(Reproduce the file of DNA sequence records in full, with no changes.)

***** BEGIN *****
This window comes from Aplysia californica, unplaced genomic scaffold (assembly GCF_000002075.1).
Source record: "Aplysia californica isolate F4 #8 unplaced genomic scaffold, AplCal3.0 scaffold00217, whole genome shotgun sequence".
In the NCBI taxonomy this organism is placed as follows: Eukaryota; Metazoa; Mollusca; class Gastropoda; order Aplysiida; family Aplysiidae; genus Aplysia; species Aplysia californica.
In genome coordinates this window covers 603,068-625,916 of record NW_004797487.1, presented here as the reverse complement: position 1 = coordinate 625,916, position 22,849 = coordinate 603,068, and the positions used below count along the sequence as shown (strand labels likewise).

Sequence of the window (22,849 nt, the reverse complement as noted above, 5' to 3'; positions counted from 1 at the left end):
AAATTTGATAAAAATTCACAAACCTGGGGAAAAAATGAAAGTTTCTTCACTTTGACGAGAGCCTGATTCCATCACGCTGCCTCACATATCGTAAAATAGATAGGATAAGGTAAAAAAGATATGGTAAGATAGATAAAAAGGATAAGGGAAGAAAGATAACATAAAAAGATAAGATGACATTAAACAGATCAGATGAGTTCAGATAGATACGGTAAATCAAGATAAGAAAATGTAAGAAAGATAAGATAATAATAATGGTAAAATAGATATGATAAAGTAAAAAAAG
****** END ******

This window comes from Aplysia californica, unplaced genomic scaffold (assembly GCF_000002075.1).
Source record: "Aplysia californica isolate F4 #8 unplaced genomic scaffold, AplCal3.0 scaffold00217, whole genome shotgun sequence".
In the NCBI taxonomy this organism is placed as follows: Eukaryota; Metazoa; Mollusca; class Gastropoda; order Aplysiida; family Aplysiidae; genus Aplysia; species Aplysia californica.
In genome coordinates this window covers 603,068-625,916 of record NW_004797487.1, presented here as the reverse complement: position 1 = coordinate 625,916, position 22,849 = coordinate 603,068, and the positions used below count along the sequence as shown (strand labels likewise).

Sequence of the window (22,849 nt, the reverse complement as noted above, 5' to 3'; positions counted from 1 at the left end):
AAATTTGATAAAAATTCACAAACCTGGGGAAAAAATGAAAGTTTCTTCACTTTGACGAGAGCCTGATTCCATCACGCTGCCTCACATATCGTAAAATAGATAGGATAAGGTAAAAAAGATATGGTAAGATAGATAAAAAGGATAAGGGAAGAAAGATAACATAAAAAGATAAGATGACATTAAACAGATCAGATGAGTTCAGATAGATACGGTAAATCAAGATAAGAAAATGTAAGAAAGATAAGATAATAATAATGGTAAAATAGATATGATAAAGTAAAAAAAG